Simmonds hopeful NHL can avoid lockout
While plenty of NHL players have already made back-up plans in case of a lockout, Wayne Simmonds has elected to keep a more positive outlook.
For now, anyway.
“Obviously, I’m hoping there’s a season,” said Simmonds, who hasn’t yet looked into any NHL alternatives for the coming year. “I’m sure as it comes closer, I’ll speak to my agent about [other places to play], and see where things go from there.”
Simmonds, who agreed to a six-year extension with the Flyers late Wednesday (see story)
, is currently hard at work training in Toronto. Only three years into his NHL career, the 23-year-old winger hasn’t had experience with a work stoppage yet and isn’t certain about what to expect as the Sept. 15 CBA deadline approaches.
“Honestly, I have no clue,” Simmonds said. “All the players are obviously going to show up if we’re ready to play the season. But by Sept. 15, if a deal’s not reached, I’m not too sure.
“This is my first time going through this, and I’m really not too familiar with the process. But from all the players’ accounts, we want to play. We’re ready to start.”
The Players Association presented its alternative to the owners’ proposed new CBA on Tuesday (see story)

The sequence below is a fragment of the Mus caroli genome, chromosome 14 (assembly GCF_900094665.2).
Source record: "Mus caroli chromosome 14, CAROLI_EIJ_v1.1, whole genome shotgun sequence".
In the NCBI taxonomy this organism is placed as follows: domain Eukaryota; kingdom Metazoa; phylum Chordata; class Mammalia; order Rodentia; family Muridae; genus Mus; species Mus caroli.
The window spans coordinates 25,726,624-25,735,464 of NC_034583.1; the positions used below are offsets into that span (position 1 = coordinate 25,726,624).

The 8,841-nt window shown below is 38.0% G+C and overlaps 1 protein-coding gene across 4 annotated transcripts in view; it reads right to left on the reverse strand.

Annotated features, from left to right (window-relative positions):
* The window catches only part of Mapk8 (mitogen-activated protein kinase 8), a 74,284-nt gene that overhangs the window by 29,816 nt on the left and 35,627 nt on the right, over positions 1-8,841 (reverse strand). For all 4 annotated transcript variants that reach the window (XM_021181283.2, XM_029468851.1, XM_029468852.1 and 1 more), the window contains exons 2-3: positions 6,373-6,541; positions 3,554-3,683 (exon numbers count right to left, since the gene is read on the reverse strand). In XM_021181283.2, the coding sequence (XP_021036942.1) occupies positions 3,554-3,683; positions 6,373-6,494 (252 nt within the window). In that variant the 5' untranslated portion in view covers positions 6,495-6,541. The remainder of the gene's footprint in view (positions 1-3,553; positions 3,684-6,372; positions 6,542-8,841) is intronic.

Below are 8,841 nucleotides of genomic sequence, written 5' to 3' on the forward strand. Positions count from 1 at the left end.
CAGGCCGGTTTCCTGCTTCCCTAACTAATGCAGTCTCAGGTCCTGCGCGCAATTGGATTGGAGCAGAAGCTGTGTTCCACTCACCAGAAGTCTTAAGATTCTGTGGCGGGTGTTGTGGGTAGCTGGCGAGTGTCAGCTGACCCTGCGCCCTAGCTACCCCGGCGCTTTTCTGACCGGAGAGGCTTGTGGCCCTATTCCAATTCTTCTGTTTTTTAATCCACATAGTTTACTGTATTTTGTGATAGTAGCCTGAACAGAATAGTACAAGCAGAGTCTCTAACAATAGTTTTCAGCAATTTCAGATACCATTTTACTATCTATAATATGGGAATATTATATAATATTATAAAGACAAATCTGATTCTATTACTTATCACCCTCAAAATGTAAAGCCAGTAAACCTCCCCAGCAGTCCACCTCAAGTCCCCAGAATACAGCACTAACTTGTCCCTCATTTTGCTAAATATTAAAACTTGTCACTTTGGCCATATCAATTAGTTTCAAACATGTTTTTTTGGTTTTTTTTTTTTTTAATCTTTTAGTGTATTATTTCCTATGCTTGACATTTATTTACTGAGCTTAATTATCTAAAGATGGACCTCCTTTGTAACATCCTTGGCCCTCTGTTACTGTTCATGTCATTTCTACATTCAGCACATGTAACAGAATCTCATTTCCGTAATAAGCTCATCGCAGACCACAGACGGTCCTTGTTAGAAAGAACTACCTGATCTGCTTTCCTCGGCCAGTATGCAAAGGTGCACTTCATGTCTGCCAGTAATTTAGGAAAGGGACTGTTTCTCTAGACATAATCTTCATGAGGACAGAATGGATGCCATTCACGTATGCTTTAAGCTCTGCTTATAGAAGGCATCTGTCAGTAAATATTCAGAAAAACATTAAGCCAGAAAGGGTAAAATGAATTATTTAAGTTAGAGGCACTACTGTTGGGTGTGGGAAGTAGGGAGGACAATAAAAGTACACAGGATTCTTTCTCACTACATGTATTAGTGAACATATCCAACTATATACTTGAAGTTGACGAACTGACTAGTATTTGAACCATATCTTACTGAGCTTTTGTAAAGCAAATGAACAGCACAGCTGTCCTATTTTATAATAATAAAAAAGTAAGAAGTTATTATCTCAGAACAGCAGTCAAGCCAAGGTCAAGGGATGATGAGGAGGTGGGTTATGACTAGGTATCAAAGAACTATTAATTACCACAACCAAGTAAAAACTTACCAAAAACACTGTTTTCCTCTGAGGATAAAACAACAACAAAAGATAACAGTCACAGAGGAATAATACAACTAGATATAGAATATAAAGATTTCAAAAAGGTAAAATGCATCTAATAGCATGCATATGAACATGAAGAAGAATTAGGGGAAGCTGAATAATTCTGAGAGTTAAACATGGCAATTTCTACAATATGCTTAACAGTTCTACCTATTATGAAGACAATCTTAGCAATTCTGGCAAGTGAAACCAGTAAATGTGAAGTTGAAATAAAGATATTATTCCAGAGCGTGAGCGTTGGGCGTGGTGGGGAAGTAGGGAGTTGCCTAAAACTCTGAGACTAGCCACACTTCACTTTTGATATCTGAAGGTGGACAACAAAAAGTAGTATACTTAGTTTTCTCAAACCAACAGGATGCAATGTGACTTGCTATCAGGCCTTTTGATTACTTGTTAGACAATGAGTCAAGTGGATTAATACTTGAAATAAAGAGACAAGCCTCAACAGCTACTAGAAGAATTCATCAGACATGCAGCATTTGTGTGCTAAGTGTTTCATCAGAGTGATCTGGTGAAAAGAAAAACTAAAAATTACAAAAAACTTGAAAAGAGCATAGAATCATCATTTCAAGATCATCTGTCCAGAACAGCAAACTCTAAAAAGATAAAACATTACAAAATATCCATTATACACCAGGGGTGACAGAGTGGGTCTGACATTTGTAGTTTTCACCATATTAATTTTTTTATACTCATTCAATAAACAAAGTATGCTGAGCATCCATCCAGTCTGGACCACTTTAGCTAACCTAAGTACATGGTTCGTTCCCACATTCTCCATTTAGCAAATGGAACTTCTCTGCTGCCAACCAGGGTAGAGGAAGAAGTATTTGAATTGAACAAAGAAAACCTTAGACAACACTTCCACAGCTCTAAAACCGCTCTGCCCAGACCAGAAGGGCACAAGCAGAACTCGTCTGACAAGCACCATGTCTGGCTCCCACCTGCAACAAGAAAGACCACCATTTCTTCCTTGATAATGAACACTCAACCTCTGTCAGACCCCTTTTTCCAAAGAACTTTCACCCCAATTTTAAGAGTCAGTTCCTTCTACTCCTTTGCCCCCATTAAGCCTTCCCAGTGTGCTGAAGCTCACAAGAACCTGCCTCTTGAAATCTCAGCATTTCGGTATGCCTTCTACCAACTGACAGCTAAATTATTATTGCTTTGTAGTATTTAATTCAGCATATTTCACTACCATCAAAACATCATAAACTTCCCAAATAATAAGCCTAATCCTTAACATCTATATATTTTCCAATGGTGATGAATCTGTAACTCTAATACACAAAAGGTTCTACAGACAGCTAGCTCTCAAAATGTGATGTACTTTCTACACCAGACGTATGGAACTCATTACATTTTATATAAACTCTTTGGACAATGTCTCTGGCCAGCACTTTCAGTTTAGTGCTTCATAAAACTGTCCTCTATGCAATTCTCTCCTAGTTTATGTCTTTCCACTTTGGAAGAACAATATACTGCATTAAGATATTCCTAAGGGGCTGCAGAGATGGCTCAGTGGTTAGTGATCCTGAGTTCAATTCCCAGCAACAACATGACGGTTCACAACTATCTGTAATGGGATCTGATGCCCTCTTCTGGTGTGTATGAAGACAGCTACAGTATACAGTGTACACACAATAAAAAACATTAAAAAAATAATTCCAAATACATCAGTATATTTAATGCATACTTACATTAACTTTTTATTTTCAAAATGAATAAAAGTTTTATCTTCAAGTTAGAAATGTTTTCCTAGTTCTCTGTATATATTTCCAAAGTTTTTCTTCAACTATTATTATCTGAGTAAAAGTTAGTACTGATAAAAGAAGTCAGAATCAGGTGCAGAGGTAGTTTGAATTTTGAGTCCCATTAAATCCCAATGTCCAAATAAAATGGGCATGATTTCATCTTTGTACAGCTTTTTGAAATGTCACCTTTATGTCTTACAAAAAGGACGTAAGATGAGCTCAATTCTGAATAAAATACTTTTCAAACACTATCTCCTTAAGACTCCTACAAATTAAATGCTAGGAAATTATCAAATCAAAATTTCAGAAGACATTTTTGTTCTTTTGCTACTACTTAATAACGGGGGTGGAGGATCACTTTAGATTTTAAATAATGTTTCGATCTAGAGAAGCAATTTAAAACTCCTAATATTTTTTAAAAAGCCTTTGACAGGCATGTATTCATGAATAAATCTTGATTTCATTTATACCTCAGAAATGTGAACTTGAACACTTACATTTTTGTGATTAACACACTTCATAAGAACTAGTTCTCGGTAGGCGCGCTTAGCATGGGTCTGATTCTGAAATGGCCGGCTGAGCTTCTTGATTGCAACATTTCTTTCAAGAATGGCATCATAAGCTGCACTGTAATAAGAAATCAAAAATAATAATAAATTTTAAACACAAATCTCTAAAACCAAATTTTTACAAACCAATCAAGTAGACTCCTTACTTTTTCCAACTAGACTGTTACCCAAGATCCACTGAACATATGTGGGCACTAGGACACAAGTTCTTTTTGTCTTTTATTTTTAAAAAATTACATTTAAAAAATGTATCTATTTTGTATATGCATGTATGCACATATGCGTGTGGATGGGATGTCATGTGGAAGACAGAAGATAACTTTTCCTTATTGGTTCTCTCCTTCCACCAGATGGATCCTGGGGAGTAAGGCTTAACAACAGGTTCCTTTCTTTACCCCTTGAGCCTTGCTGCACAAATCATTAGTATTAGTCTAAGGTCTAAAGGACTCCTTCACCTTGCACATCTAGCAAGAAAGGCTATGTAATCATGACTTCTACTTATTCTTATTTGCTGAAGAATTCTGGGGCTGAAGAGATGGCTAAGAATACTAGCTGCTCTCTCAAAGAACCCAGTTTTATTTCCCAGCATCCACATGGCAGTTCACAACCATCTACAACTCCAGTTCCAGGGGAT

. But unfortunately, the two sides remain far apart. That's bad news to all NHLers, but especially to someone like Simmonds, who had a career year in 2011-12. He scored 28 goals (49 points) and hopes to build on that success next season.
"I think I’m going to continue to progress as a player," he said. "And
I’m going to do everything I can to help the Philadelphia Flyers win."
Simmonds might not have been around for the last lockout, but he’s aware of the wide-ranging effects another one would have both on current players and future players hoping to advance their careers in 2013.
That said, his gut instinct is that it's going to be a little while before the NHLPA and league's owners can come to an agreement on a new CBA.
“Last lockout, there wasn’t a season for a full year, and I think it knocked back a lot of players,” Simmonds said. “Younger guys had to drop down leagues and things of that sort.
“We presented a proposal to the league, and I don’t think the players want [a work stoppage] by any means, but I think it’s going to come closer to Sept. 15 before a decision’s made.”
Certainly, all players have a vested interest in the outcome of this summer's CBA talks. But Simmonds, whose new cap hit ($3.97 million) represents a sizable raise over his current one ($1.75 million), could stand to actually bring home a lot less money if proposed player salary rollbacks take effect. Simmonds has only been eligible for a contract extension since July 1, so it's interesting the Flyers elected to extend him in what amounts to a period of uncertainty in the NHL.
Nevertheless, the timing of Simmonds' deal isn't what matters. Just the deal itself.
"I think [Paul Holmgren] and my agent just started speaking about the contract recently," Simmonds said. "A deal came up where I think it’s smart of me to take it.
"Just to be a part of the Flyers organization for a substantial amount of time, I jumped on it.”E-mail Sarah Baicker at email@example.com